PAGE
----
If anybody sees me about town combing through my locks with a piece of blanched asparagus or a carrot stick, you'll know why.

Saturday, June 26, 2010

Macaroni and FAIL

Every now and again I get a little big for my britches. Okay, maybe it's more than every now and again. Pride seems to be my favorite sin, and it sets me up for some embarrassing failures. The good thing about embarrassing failure is that it's usually pretty entertaining for the bystander. Anything for a laugh, right? This is a story of one such failure.
I have no training in the kitchen. I'm just a housewife with a hobby. After a few successes though, I wander into the delusion that I'm the next Julia Child. A few weeks ago I was talking with a friend about macaroni and cheese. We had started some for lunch and I was going on about how much better it is if you make the box stuff with half a stick of butter rather than the two tablespoons of margarine the box calls for. (By the way, I can't think of anything off the top of my head that's better with margarine than with butter, even if the recipe calls for margarine. Just a preference of mine) When the pasta was draining in the sink I melted the butter in the hot pan. At this point I got distracted by my own apparent genius started "instructing" my poor friend on proper pasta cooking or some other babbling. I don't remember exactly what. The butter got VERY hot. I then made a discovery: if you deep fry the cheese powder, it turns into crunchy salty little cheese bits that are apparently insoluble in milk. I screwed up a box of macaroni and cheese! I didn't even know you could do that. Some gourmet I am. My friend was very gracious and ate the strange burnt concoction, but hasn't quit busting me about it yet.
So there it is. I can improvise a bain-marie but I can't make mac-n-cheese. I wasted a perfectly good stick of butter too. Oh, well. Next time I'll just make sandwiches.

Tuesday, June 15, 2010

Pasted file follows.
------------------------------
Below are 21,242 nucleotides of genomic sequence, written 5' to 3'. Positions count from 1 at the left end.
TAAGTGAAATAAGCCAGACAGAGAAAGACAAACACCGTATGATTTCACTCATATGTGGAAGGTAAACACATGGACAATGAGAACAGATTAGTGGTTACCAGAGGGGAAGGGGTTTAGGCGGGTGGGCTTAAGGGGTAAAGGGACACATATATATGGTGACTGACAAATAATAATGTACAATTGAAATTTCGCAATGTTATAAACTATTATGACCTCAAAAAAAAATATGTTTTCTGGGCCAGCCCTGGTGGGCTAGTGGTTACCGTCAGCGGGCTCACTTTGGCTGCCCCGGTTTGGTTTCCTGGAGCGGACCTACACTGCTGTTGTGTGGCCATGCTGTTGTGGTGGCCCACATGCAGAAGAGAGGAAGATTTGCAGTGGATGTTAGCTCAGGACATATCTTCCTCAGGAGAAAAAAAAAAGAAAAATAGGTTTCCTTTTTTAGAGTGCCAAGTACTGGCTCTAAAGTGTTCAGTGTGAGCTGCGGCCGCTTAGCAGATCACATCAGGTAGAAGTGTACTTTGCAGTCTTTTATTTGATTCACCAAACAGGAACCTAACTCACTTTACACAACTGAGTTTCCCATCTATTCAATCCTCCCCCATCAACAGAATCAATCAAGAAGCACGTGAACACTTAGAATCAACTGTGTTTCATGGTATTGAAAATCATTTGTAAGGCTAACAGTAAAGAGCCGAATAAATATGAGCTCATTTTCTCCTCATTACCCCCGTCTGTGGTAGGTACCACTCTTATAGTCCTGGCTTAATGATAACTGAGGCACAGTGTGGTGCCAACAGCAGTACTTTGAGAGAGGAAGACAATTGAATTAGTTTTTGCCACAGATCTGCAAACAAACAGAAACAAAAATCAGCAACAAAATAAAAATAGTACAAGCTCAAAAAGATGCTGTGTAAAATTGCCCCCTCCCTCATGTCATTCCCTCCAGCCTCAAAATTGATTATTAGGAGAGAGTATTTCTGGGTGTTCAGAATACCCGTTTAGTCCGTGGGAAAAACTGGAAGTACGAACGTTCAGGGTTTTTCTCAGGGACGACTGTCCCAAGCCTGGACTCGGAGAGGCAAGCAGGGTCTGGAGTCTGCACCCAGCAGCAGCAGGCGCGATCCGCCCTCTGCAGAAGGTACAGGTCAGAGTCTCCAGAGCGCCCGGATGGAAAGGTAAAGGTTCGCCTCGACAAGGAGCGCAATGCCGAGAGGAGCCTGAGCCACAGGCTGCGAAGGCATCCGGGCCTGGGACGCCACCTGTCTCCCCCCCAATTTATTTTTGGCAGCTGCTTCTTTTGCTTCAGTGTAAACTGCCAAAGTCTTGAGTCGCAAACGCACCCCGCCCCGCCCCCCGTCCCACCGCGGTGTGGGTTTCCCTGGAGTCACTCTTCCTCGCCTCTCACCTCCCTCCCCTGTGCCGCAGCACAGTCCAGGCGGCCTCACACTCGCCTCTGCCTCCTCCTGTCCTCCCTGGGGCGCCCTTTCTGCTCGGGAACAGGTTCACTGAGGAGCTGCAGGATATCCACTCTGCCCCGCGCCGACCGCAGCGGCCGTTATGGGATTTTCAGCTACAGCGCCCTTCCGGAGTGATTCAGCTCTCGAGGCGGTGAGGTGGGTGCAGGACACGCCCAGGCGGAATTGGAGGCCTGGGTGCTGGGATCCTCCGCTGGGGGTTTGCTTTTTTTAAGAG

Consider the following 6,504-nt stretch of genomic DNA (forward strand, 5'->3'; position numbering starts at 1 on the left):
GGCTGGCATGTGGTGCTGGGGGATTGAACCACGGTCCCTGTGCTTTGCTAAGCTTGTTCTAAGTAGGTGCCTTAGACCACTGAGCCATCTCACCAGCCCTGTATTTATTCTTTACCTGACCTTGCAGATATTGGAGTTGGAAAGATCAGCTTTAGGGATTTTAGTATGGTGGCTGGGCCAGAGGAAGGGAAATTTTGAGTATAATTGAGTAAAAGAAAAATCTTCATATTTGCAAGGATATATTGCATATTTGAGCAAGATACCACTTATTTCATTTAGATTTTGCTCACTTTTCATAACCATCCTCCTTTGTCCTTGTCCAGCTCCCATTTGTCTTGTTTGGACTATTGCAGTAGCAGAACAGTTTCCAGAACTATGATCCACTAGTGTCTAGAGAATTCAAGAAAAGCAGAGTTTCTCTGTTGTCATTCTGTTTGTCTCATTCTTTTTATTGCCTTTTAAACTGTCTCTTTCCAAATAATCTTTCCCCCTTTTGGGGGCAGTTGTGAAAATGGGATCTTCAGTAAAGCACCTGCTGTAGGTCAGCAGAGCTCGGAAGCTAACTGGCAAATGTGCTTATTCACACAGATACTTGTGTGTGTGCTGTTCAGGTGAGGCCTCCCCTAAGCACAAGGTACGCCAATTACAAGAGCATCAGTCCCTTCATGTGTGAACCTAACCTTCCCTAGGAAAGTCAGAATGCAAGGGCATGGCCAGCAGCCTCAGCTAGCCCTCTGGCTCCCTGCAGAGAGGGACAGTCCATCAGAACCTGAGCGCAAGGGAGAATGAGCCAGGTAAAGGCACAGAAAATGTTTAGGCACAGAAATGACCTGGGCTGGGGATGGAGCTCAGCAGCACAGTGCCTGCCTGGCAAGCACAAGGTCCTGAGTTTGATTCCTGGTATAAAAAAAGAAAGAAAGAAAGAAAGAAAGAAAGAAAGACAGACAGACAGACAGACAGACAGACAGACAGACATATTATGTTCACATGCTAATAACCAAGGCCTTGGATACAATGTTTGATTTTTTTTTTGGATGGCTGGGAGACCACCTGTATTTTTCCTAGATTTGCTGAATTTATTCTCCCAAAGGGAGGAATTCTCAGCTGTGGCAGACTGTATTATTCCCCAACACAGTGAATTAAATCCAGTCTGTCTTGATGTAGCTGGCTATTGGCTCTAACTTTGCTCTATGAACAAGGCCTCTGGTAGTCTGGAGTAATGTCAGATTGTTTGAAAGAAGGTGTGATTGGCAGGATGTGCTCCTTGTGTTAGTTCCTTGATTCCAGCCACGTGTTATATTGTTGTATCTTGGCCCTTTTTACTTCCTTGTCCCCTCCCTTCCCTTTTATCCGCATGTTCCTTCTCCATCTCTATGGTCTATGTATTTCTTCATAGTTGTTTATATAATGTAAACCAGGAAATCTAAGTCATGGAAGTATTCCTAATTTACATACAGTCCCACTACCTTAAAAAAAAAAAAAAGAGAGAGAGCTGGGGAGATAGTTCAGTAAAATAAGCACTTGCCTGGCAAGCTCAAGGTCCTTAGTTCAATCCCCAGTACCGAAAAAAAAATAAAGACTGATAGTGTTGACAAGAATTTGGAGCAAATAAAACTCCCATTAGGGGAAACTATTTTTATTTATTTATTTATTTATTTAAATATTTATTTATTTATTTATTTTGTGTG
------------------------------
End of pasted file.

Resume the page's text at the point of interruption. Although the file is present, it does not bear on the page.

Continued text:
I'm Baaa-aaack

The title has nothing to do with the actual content of this post. Whatever. I feel better now after having a big 'ol tumor removed.
On to the meat (har har):
I made the discovery this week that leftover tater tots make DELICIOUS nachos. It was my first post-surgery excursion into the world of compulsive late night cooking. It was about 9:30, and the tater tots from dinner were still sitting on the counter. Gross, I know. Maybe it was inspiration, maybe it was the very tasty rum I enjoyed with my friend D that night. I don't know. For whatever reason, I felt compelled to get up mid-movie and put on some bacon (the foodie equivalent of "put on some tea") and smother the leftovers in colby-jack. Once the bacon was done I threw some onions in the grease and carmelized 'em. Twenty minutes or so in the oven for the tots, plus some sour cream, and my slightly tipsy heart was satisfied. I should have added jalepenos or salsa, but it just didn't occur to me at the time. YUM! Even though the cheese was a little old (What? Don't judge me! I haven't been to the store in forever...) it was tasty. Crumble up the bacon on the cheesy tots and cover them in sweet onion and sour cream goodness. It looks like a heart attack. I look forward to trying it again when I think it through a little more.

Quick aside: I have not been ignoring you, dear blog. I still love you. I just had to have a "sorta cancer but not really cancer" tumor removed from my abdomen, and the narcotics I was on really made it impossible to type whole words, much less form an entire blog post. I know that sounds like the excuse of someone trying to obtain fraudulent medical leave. It's not. I have a ten inch scar that looks JUST LIKE a rattlesnake that ate a deer. That proves it.